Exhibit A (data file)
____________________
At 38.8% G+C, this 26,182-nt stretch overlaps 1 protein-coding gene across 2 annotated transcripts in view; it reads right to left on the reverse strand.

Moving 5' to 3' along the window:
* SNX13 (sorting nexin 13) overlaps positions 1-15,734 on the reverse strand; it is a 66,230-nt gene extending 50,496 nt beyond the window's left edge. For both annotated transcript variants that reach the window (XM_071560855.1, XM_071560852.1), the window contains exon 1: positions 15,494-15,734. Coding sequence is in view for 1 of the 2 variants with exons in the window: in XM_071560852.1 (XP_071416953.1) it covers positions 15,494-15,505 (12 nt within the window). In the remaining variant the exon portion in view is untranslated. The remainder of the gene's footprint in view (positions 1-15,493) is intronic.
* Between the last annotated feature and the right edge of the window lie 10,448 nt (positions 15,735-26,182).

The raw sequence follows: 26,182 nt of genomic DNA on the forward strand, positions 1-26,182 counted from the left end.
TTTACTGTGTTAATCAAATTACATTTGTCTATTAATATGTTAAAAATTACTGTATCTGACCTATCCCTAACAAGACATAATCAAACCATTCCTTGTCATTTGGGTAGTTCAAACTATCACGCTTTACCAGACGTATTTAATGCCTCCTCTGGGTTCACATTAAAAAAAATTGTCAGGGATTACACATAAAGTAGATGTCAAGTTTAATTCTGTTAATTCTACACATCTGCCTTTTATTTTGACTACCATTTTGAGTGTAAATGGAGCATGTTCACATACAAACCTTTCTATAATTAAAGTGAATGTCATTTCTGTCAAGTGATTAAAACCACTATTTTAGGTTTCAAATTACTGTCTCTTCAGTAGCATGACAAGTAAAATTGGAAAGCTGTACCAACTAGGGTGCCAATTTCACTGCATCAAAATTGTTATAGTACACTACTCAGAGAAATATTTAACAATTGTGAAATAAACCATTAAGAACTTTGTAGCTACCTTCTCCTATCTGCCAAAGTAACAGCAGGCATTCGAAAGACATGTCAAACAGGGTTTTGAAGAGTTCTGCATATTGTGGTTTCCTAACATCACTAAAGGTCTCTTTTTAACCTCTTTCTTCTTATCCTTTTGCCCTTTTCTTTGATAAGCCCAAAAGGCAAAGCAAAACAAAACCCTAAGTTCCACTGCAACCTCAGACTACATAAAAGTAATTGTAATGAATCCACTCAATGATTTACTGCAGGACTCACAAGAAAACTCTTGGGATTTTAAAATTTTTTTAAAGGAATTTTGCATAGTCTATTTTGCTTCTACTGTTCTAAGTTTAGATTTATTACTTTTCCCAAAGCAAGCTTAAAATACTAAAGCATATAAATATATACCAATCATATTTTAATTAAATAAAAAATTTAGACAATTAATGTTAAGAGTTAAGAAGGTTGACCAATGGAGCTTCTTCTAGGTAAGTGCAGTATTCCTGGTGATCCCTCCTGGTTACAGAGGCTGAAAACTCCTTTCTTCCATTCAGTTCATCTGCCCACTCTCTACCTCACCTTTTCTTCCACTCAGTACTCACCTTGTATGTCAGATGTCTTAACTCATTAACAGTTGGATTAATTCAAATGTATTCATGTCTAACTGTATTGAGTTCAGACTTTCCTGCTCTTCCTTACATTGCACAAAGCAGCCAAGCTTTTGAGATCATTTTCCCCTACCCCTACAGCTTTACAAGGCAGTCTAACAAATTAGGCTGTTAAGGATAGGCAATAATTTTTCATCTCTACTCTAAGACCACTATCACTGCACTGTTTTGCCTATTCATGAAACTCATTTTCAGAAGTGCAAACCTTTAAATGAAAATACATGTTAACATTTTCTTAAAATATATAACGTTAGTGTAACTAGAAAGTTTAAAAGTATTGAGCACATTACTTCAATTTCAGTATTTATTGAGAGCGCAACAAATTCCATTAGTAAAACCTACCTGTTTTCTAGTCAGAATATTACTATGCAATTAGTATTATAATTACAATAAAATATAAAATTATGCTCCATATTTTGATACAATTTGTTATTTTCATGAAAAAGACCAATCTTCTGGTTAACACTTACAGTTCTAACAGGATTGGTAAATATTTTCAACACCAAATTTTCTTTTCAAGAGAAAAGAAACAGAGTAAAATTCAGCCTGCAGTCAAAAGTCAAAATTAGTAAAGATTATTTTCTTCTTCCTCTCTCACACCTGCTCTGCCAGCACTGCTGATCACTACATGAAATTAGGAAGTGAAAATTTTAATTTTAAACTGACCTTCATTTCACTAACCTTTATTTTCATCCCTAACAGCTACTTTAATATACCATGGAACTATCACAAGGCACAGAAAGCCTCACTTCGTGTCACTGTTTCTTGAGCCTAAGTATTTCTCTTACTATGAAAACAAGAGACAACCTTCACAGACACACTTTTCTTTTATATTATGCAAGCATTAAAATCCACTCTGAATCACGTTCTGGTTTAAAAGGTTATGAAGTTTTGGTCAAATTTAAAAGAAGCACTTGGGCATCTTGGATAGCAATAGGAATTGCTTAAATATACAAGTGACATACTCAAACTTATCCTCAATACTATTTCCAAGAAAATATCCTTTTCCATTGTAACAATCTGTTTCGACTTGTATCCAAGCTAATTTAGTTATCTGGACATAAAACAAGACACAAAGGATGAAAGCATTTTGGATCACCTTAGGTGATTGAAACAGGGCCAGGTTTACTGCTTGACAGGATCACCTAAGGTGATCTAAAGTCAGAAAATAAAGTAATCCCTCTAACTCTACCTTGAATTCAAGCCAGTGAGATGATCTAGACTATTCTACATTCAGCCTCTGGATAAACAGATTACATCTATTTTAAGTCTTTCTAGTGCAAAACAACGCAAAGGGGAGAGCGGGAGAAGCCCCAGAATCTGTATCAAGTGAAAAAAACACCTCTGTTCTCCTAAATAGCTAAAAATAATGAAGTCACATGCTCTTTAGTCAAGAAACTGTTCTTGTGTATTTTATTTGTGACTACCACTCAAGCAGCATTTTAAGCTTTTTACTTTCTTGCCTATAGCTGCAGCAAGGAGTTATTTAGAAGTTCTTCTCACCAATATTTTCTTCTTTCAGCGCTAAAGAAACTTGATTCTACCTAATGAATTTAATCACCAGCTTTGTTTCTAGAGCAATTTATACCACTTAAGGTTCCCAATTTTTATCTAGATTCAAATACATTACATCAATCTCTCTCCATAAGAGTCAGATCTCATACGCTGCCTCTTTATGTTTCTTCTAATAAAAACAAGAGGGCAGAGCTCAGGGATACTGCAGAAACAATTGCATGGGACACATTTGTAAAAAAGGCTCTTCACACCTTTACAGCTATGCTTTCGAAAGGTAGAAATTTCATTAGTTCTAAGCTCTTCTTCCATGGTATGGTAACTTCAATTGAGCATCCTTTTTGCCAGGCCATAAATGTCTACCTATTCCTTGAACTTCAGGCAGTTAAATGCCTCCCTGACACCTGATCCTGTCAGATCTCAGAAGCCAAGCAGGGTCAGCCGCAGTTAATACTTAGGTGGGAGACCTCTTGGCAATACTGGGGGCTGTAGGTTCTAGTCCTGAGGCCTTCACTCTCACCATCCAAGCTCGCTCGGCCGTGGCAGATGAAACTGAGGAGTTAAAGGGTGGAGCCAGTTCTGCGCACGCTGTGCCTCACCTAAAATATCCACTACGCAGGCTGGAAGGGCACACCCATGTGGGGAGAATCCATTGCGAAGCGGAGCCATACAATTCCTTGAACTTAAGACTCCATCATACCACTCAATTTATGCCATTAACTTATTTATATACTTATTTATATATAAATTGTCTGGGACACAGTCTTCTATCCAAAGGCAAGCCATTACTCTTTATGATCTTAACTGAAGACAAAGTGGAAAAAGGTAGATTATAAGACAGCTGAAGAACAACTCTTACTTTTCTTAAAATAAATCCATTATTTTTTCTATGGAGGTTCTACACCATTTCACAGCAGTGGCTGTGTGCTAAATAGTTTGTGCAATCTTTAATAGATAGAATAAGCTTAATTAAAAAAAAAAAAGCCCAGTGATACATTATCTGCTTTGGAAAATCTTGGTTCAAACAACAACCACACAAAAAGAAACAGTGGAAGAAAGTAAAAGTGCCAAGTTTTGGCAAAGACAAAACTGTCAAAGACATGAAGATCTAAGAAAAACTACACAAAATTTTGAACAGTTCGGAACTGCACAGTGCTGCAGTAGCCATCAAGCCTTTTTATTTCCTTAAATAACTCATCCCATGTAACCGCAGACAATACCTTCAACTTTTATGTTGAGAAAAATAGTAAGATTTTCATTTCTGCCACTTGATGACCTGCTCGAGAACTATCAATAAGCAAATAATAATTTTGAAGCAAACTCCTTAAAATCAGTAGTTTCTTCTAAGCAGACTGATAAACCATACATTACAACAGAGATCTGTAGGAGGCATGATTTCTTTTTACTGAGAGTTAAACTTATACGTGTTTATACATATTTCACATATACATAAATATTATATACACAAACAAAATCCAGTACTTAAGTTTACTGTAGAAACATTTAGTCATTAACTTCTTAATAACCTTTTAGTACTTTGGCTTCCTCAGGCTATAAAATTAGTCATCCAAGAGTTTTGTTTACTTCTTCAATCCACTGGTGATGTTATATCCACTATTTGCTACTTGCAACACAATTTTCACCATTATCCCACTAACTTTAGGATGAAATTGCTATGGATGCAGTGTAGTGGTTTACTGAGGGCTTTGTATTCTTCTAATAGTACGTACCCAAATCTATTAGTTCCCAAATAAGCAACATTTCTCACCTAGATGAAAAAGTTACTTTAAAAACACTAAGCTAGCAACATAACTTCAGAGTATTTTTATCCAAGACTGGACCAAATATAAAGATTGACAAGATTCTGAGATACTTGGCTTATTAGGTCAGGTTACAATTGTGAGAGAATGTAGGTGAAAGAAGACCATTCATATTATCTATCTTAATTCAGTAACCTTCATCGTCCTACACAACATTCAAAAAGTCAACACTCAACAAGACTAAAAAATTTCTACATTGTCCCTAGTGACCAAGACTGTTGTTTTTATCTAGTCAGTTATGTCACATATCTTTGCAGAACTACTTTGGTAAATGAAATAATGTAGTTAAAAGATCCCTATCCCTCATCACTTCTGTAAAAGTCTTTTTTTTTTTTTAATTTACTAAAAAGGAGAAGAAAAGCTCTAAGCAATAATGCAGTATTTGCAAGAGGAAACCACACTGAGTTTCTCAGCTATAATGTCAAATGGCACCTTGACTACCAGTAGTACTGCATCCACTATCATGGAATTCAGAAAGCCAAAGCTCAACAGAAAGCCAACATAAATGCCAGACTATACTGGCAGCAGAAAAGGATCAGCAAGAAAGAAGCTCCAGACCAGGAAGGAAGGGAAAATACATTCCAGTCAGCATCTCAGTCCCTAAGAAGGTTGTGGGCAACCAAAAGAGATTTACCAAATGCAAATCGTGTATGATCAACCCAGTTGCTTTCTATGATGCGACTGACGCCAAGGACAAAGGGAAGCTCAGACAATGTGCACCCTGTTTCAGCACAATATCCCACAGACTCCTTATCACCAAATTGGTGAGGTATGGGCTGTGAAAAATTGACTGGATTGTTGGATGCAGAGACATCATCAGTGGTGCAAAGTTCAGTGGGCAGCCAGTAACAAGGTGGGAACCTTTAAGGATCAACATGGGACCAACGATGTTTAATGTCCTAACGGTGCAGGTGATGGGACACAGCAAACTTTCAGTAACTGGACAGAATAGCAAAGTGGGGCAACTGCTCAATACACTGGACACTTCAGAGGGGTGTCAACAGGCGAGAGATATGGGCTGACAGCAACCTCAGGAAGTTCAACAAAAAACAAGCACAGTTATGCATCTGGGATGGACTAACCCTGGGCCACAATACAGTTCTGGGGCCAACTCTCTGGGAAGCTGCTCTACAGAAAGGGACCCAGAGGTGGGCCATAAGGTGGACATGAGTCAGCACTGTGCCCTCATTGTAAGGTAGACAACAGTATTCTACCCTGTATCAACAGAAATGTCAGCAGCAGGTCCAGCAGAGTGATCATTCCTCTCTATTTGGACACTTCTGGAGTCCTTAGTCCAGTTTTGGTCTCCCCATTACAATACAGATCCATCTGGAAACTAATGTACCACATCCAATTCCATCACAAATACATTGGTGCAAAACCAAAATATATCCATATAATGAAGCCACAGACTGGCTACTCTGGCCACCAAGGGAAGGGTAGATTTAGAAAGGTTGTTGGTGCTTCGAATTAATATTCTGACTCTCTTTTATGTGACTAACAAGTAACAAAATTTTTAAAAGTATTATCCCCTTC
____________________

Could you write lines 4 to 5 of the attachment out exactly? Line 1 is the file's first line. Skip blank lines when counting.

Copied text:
* Between the last annotated feature and the right edge of the window lie 10,448 nt (positions 15,735-26,182).

The raw sequence follows: 26,182 nt of genomic DNA on the forward strand, positions 1-26,182 counted from the left end.